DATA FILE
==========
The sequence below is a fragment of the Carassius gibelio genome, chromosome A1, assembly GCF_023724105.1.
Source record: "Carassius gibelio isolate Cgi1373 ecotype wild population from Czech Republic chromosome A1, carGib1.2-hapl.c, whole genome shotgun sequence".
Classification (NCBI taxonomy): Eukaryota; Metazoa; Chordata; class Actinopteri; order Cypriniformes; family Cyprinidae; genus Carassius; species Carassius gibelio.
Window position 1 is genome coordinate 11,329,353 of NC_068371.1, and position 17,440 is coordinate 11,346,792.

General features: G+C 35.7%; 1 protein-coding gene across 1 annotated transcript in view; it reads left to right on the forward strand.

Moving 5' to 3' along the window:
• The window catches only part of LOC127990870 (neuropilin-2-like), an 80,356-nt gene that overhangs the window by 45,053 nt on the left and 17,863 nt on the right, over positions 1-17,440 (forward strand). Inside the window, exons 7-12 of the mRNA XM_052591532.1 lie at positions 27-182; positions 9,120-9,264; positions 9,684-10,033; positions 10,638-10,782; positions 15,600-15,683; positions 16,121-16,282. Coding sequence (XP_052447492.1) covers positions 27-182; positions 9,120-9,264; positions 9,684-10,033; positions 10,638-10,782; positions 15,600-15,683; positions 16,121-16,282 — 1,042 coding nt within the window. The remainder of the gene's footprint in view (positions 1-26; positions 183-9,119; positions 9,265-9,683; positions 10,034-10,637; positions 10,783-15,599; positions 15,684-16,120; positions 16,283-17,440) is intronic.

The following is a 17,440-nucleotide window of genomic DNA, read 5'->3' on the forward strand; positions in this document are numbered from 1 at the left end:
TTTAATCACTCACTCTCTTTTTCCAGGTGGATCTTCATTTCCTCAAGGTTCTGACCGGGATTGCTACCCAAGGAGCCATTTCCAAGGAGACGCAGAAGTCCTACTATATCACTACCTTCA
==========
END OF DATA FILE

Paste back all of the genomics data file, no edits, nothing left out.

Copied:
The sequence below is a fragment of the Carassius gibelio genome, chromosome A1, assembly GCF_023724105.1.
Source record: "Carassius gibelio isolate Cgi1373 ecotype wild population from Czech Republic chromosome A1, carGib1.2-hapl.c, whole genome shotgun sequence".
Classification (NCBI taxonomy): Eukaryota; Metazoa; Chordata; class Actinopteri; order Cypriniformes; family Cyprinidae; genus Carassius; species Carassius gibelio.
Window position 1 is genome coordinate 11,329,353 of NC_068371.1, and position 17,440 is coordinate 11,346,792.

General features: G+C 35.7%; 1 protein-coding gene across 1 annotated transcript in view; it reads left to right on the forward strand.

Moving 5' to 3' along the window:
• The window catches only part of LOC127990870 (neuropilin-2-like), an 80,356-nt gene that overhangs the window by 45,053 nt on the left and 17,863 nt on the right, over positions 1-17,440 (forward strand). Inside the window, exons 7-12 of the mRNA XM_052591532.1 lie at positions 27-182; positions 9,120-9,264; positions 9,684-10,033; positions 10,638-10,782; positions 15,600-15,683; positions 16,121-16,282. Coding sequence (XP_052447492.1) covers positions 27-182; positions 9,120-9,264; positions 9,684-10,033; positions 10,638-10,782; positions 15,600-15,683; positions 16,121-16,282 — 1,042 coding nt within the window. The remainder of the gene's footprint in view (positions 1-26; positions 183-9,119; positions 9,265-9,683; positions 10,034-10,637; positions 10,783-15,599; positions 15,684-16,120; positions 16,283-17,440) is intronic.

The following is a 17,440-nucleotide window of genomic DNA, read 5'->3' on the forward strand; positions in this document are numbered from 1 at the left end:
TTTAATCACTCACTCTCTTTTTCCAGGTGGATCTTCATTTCCTCAAGGTTCTGACCGGGATTGCTACCCAAGGAGCCATTTCCAAGGAGACGCAGAAGTCCTACTATATCACTACCTTCA